WABE's Week In Review: Georgia's upcoming primary looks like another test of Trump's influence

FILE - Former Sen. David Perdue of Georgia, speaks as former President Donald Trump looks on, at a campaign rally atValdosta Regional Airport, Dec. 5, 2020, in Valdosta, Ga. Perdue is building his campaign around Donald Trump and veering to the right as he tries to unseat Republican Gov. Brian Kemp in a May 24 GOP primary. (AP Photo/Evan Vucci, File)

Hundreds of thousands of Georgians cast ballots during the state’s early voting period, which ended on Friday. In-person voting is Tuesday for the Georgia Democratic, Republican and non-partisan primaries. Tuesday is also the final day to put an absentee ballot in a drop box. Absentee ballots can also be taken to a county registrar’s office, but those offices will not accept ballots after 7 p.m. on Tuesday night.

For more on Georgia’s primary, including how the battleground will likely be a test of former President Donald Trump’s influence on the Republican party moving forward, subscribe to our Georgia Votes 2022 podcast.

A ride-hailing app by any other name…

Uber and Lyft sign in windshield of car, Queens, New York.

When you think of ride-hailing apps, the first companies that come to mind are likely Uber or Lyft. But some in Atlanta are looking to carve out their own place in the on-demand transportation market.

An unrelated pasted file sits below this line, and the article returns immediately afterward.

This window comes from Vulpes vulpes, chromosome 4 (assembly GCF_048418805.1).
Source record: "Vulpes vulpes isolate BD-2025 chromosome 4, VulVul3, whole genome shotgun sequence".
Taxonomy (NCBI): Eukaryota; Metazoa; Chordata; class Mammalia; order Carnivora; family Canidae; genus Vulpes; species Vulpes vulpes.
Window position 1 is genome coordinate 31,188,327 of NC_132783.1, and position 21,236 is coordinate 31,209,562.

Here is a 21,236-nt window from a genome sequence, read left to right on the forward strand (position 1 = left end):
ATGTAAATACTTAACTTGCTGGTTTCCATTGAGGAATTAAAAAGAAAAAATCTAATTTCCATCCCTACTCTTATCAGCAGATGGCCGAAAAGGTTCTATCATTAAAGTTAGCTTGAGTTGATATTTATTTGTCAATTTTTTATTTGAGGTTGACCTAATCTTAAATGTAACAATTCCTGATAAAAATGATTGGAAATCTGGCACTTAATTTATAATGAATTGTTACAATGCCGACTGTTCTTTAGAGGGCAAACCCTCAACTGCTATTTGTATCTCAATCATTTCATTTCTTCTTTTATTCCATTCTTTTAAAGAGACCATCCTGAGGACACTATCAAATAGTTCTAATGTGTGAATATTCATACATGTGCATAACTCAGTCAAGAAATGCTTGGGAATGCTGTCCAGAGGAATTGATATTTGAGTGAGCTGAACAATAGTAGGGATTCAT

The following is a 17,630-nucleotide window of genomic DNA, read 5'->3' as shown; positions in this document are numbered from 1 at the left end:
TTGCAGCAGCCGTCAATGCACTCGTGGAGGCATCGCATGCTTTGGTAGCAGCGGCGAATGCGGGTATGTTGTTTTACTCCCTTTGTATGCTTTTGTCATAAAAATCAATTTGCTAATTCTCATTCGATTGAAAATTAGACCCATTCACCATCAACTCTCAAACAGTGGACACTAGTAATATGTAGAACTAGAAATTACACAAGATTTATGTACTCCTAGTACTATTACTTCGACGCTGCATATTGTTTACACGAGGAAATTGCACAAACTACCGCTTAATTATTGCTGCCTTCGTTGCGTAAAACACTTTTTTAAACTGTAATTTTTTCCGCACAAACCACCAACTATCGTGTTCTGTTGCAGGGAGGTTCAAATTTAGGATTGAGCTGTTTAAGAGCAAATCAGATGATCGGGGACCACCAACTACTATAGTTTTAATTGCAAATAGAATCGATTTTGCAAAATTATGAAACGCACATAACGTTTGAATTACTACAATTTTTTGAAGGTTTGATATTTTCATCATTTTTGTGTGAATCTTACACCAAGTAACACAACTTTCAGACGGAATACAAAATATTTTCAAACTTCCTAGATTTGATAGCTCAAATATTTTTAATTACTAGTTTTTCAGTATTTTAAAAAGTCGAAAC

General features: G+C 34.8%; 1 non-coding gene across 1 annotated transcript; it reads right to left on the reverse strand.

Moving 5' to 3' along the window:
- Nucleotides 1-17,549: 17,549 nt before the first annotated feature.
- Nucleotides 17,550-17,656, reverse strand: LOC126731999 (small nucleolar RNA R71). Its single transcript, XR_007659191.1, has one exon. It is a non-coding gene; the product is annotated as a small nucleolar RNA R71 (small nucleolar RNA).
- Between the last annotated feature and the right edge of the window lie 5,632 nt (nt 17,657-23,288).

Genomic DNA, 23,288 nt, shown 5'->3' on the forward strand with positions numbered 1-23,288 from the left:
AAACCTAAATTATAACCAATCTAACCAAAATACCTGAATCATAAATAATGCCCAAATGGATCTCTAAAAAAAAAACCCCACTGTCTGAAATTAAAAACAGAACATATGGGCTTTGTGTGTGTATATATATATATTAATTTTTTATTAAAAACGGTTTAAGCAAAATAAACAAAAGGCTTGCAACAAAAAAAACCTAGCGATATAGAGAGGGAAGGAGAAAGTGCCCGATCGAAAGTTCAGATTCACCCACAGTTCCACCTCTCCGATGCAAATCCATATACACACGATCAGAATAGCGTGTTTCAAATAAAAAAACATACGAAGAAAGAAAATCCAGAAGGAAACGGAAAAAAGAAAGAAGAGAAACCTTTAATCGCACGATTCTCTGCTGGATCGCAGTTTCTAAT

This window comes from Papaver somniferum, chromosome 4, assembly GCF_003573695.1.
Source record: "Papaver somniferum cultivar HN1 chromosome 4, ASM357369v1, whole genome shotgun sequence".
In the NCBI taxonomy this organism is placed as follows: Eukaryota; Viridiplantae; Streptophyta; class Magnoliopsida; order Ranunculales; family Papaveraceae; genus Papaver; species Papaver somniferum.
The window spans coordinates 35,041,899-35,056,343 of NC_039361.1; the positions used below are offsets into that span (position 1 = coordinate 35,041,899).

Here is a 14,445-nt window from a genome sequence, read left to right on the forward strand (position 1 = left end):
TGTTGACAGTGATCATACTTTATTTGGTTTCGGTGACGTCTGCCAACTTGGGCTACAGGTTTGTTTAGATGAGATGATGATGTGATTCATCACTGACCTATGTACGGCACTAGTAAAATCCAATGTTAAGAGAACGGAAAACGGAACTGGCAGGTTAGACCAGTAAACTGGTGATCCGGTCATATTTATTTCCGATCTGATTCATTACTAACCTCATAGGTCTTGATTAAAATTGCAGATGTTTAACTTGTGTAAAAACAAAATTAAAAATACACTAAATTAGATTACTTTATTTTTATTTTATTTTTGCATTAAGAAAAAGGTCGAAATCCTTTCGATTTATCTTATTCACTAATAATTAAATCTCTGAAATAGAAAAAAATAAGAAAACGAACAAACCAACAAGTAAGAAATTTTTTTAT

Check out our latest episode of the WABE Tech Cast, where we look at some local companies taking on the giants with a unique approach.

Connecting with nature and each other…

Also in this episode…

–We hear from some Georgia health advocates who say Governor Brian Kemp’s rejection of an effort that would expand Medicaid eligibility for people with HIV will dramatically impact patients’ lives.

Atlanta police arrested eight people at a site in southeast Atlanta, where a public safety training center is planned. Officials allege some people threw rocks and Molotov cocktails at officers.

–Molly Samuel has more on $3 million in federal grants aimed at cleaning up polluted areas across Georgia.

–Martha Dalton looks at a program by Atlanta Public Schools to give low-income students a bank account.

–Lily Oppenheimer reports on some Black students in Floyd County suing the school district after they were suspended for protesting Confederate flags on campus.